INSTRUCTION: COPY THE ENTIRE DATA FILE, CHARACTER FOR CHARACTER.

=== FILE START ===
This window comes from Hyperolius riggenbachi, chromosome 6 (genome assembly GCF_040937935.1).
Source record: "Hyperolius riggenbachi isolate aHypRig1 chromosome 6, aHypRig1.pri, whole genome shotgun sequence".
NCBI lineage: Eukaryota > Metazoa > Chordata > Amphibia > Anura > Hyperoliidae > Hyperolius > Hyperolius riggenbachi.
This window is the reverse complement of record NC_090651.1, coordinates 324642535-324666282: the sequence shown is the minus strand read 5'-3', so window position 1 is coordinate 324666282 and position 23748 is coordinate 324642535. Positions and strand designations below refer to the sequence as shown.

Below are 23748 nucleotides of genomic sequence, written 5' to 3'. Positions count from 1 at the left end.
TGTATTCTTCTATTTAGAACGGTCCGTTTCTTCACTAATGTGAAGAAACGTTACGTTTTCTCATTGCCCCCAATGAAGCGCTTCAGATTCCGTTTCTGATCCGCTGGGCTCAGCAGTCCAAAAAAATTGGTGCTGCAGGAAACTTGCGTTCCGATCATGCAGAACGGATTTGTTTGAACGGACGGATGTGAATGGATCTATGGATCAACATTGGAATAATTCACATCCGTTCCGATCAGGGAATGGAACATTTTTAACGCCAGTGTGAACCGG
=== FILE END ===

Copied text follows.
This window comes from Hyperolius riggenbachi, chromosome 6 (genome assembly GCF_040937935.1).
Source record: "Hyperolius riggenbachi isolate aHypRig1 chromosome 6, aHypRig1.pri, whole genome shotgun sequence".
NCBI lineage: Eukaryota > Metazoa > Chordata > Amphibia > Anura > Hyperoliidae > Hyperolius > Hyperolius riggenbachi.
This window is the reverse complement of record NC_090651.1, coordinates 324642535-324666282: the sequence shown is the minus strand read 5'-3', so window position 1 is coordinate 324666282 and position 23748 is coordinate 324642535. Positions and strand designations below refer to the sequence as shown.

Below are 23748 nucleotides of genomic sequence, written 5' to 3'. Positions count from 1 at the left end.
TGTATTCTTCTATTTAGAACGGTCCGTTTCTTCACTAATGTGAAGAAACGTTACGTTTTCTCATTGCCCCCAATGAAGCGCTTCAGATTCCGTTTCTGATCCGCTGGGCTCAGCAGTCCAAAAAAATTGGTGCTGCAGGAAACTTGCGTTCCGATCATGCAGAACGGATTTGTTTGAACGGACGGATGTGAATGGATCTATGGATCAACATTGGAATAATTCACATCCGTTCCGATCAGGGAATGGAACATTTTTAACGCCAGTGTGAACCGG